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Dario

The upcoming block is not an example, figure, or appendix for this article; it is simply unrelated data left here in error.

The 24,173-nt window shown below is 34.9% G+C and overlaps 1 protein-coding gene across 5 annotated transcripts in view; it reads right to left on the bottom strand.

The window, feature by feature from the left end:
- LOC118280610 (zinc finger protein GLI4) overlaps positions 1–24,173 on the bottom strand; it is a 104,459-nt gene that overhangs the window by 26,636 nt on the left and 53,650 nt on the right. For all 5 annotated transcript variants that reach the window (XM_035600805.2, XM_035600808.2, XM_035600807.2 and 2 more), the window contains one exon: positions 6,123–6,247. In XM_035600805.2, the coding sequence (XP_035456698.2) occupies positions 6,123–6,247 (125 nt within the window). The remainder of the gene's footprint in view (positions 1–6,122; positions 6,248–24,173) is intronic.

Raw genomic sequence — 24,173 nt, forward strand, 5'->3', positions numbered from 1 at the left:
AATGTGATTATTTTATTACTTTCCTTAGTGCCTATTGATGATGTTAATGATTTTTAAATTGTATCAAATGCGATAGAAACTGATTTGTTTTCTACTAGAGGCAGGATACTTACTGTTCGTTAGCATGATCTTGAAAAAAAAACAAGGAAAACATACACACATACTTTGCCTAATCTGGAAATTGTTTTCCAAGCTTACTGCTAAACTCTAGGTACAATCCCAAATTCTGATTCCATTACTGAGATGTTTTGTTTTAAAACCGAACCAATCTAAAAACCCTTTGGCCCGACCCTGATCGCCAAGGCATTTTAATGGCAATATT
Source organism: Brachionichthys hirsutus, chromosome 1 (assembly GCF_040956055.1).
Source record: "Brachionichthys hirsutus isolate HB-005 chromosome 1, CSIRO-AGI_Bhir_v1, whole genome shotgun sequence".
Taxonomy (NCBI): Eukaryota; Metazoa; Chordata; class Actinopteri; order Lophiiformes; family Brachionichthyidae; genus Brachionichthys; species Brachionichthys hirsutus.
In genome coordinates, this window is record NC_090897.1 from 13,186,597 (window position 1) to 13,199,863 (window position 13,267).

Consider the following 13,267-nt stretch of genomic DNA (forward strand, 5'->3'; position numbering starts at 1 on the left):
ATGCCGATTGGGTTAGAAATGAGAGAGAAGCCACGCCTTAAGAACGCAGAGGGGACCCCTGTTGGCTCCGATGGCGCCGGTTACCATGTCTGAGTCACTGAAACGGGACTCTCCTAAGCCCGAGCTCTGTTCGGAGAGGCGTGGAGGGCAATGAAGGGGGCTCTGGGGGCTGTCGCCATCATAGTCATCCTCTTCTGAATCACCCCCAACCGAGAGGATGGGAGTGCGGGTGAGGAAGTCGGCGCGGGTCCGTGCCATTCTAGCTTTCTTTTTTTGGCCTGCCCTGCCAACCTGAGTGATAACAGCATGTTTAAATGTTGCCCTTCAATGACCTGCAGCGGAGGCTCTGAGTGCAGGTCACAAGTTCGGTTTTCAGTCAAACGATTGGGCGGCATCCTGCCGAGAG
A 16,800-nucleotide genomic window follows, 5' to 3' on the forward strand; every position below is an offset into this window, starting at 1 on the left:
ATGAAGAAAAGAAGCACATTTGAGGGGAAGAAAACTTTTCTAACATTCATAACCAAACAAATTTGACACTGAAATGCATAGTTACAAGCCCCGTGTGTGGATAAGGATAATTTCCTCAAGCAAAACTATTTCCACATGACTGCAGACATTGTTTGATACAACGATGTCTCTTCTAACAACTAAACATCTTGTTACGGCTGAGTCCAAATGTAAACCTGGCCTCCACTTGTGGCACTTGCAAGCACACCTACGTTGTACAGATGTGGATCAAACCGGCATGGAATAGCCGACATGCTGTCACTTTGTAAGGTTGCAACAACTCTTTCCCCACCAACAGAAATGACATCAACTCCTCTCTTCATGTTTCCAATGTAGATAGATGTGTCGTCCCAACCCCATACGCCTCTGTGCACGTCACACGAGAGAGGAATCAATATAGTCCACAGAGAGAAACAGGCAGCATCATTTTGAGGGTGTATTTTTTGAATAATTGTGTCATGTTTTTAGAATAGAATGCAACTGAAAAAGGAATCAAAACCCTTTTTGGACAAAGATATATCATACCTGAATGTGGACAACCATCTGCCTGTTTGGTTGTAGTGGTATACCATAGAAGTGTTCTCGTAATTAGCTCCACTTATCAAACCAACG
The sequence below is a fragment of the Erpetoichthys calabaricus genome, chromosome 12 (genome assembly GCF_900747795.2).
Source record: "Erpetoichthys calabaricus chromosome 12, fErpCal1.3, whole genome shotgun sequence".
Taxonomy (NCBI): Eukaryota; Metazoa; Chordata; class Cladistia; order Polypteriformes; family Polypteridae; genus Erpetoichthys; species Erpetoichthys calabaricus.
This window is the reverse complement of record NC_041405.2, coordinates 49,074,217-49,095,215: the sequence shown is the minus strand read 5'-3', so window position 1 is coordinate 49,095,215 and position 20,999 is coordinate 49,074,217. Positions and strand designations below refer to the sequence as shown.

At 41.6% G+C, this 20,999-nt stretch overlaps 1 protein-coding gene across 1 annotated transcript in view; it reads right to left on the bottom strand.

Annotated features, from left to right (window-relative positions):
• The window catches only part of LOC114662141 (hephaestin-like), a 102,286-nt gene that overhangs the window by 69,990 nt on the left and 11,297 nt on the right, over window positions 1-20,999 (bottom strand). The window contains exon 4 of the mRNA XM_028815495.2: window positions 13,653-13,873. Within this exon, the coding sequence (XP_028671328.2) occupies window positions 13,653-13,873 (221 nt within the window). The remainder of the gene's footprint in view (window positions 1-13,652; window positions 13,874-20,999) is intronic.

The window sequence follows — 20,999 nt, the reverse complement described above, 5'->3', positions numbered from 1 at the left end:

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  1. Today we are announcing to developers an early access release of the Vive Hand Tracking SDK for the Vive, Vive Pro and the Vive Focus (Wave platform). This SDK will provide the ability to track your hands, recognize gestures and on the Vive and Vive Pro track your fingers as well (21 point tracking). For more info please attend the sessions at GDC on Vive Developer Day, Monday March 18. Or just try out the SDK available now here: https://developer.vive.com/resources/